• Ask problem-specific questions - What is the overall objective? Are the numbers integers or floats? What are their bounds? 
  • Ask what to return - Should I return the number of times this occurs? Should I return whether this is solvable? Should I return the minimum number of moves to solve this?
  • Talk about edge cases - What should I return if given an empty array? What would you like me to do with a negative entry?

Step 2. Solving

  • Talk through your thinking - This is an absolute must. Get comfortable with saying your inner monologue out loud while answering questions. It lets the interviewer know you are thinking about the right things. Also, it can help you to be steered back on course if your interviewer thinks you are going in the wrong direction.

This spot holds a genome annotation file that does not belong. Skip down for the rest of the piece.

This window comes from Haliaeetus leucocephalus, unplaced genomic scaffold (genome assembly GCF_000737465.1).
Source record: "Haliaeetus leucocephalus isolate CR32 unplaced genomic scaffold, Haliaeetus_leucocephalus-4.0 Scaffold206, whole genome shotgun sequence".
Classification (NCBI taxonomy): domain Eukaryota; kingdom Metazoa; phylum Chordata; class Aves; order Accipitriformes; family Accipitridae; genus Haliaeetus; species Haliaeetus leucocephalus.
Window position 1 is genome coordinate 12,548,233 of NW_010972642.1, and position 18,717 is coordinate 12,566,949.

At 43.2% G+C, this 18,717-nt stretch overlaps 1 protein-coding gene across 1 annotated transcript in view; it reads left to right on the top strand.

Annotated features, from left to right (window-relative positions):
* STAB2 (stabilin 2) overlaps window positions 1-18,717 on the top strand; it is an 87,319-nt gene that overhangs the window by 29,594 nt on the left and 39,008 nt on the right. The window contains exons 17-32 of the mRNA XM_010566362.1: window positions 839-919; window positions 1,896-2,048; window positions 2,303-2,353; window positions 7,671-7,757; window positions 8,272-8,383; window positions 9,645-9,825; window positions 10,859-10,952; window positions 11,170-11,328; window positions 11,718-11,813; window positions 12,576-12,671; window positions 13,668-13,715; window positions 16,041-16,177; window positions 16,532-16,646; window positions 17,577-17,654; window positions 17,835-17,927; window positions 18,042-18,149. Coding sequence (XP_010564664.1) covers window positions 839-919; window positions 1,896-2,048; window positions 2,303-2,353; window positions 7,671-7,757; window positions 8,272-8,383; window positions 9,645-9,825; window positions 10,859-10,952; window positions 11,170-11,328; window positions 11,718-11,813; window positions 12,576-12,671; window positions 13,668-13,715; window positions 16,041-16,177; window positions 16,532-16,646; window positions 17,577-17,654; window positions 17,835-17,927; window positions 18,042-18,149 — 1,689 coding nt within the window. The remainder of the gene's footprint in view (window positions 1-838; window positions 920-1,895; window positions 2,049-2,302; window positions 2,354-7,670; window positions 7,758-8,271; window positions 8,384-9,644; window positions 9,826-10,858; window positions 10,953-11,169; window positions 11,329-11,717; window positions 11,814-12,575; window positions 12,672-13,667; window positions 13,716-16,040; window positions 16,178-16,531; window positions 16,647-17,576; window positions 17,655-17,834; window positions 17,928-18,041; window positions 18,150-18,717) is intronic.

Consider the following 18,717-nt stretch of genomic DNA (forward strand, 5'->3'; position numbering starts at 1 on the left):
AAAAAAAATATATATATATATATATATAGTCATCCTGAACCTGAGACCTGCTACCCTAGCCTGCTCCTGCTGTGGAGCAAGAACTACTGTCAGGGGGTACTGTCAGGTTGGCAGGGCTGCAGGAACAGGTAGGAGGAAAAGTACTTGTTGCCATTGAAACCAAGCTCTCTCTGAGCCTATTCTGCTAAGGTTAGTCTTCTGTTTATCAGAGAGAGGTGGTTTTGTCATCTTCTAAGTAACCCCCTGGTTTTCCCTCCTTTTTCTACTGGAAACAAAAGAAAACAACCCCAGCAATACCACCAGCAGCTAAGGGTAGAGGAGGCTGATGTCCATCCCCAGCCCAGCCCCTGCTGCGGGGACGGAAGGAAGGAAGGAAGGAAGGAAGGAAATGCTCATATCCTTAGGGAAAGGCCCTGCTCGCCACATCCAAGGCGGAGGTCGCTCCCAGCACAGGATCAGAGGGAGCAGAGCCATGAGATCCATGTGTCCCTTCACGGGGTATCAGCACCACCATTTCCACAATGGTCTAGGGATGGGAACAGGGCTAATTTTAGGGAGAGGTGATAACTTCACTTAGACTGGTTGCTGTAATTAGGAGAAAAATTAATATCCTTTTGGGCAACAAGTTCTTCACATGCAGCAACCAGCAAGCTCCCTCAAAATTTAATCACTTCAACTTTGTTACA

• State naive solution and runtime - This can be as simple as saying: "A naive solution might be to start at each element and then search through all other elements to find their pair. This would be an O(n²) solution."
  • Get a better solution and runtime - This is where practice comes in. If you make sure you have seen a wide variety of problems before the interview, then you will probably have seen something a bit like your question before. Use that knowledge to start to piece together a solution. You also know you are looking to achieve a better runtime than your naive solution so use that information to your advantage. You will get hints from the interviewer as you go along - use these hints. The interviewer knows a good solution for this problem and is trying to help you make your way to it.

Step 3. Coding

  • Be methodical - Try not to go too fast and get your code in a tangle. If you prefer, you can write down the structure of your answer in comments and then code step by step. Find a style that works for you, practice it, and then use it.